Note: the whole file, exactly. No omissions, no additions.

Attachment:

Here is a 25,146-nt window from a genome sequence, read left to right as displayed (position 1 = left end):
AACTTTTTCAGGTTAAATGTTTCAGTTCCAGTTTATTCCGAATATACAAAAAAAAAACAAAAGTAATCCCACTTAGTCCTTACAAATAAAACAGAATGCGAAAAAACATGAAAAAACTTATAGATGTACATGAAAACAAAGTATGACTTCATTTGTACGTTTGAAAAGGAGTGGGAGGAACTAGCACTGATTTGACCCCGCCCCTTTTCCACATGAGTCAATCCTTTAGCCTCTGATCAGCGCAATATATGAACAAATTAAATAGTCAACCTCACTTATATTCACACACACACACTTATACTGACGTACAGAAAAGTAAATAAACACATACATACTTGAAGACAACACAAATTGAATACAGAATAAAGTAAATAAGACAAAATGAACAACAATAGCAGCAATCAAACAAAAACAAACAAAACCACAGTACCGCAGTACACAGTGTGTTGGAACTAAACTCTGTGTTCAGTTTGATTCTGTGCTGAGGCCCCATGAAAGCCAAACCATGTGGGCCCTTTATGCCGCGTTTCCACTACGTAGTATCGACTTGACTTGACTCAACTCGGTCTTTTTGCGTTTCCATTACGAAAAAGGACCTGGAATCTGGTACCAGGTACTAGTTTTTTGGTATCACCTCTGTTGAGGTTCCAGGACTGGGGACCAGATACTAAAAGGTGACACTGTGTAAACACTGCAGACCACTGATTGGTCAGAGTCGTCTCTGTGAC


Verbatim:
Here is a 25,146-nt window from a genome sequence, read left to right as displayed (position 1 = left end):
AACTTTTTCAGGTTAAATGTTTCAGTTCCAGTTTATTCCGAATATACAAAAAAAAAACAAAAGTAATCCCACTTAGTCCTTACAAATAAAACAGAATGCGAAAAAACATGAAAAAACTTATAGATGTACATGAAAACAAAGTATGACTTCATTTGTACGTTTGAAAAGGAGTGGGAGGAACTAGCACTGATTTGACCCCGCCCCTTTTCCACATGAGTCAATCCTTTAGCCTCTGATCAGCGCAATATATGAACAAATTAAATAGTCAACCTCACTTATATTCACACACACACACTTATACTGACGTACAGAAAAGTAAATAAACACATACATACTTGAAGACAACACAAATTGAATACAGAATAAAGTAAATAAGACAAAATGAACAACAATAGCAGCAATCAAACAAAAACAAACAAAACCACAGTACCGCAGTACACAGTGTGTTGGAACTAAACTCTGTGTTCAGTTTGATTCTGTGCTGAGGCCCCATGAAAGCCAAACCATGTGGGCCCTTTATGCCGCGTTTCCACTACGTAGTATCGACTTGACTTGACTCAACTCGGTCTTTTTGCGTTTCCATTACGAAAAAGGACCTGGAATCTGGTACCAGGTACTAGTTTTTTGGTATCACCTCTGTTGAGGTTCCAGGACTGGGGACCAGATACTAAAAGGTGACACTGTGTAAACACTGCAGACCACTGATTGGTCAGAGTCGTCTCTGTGAC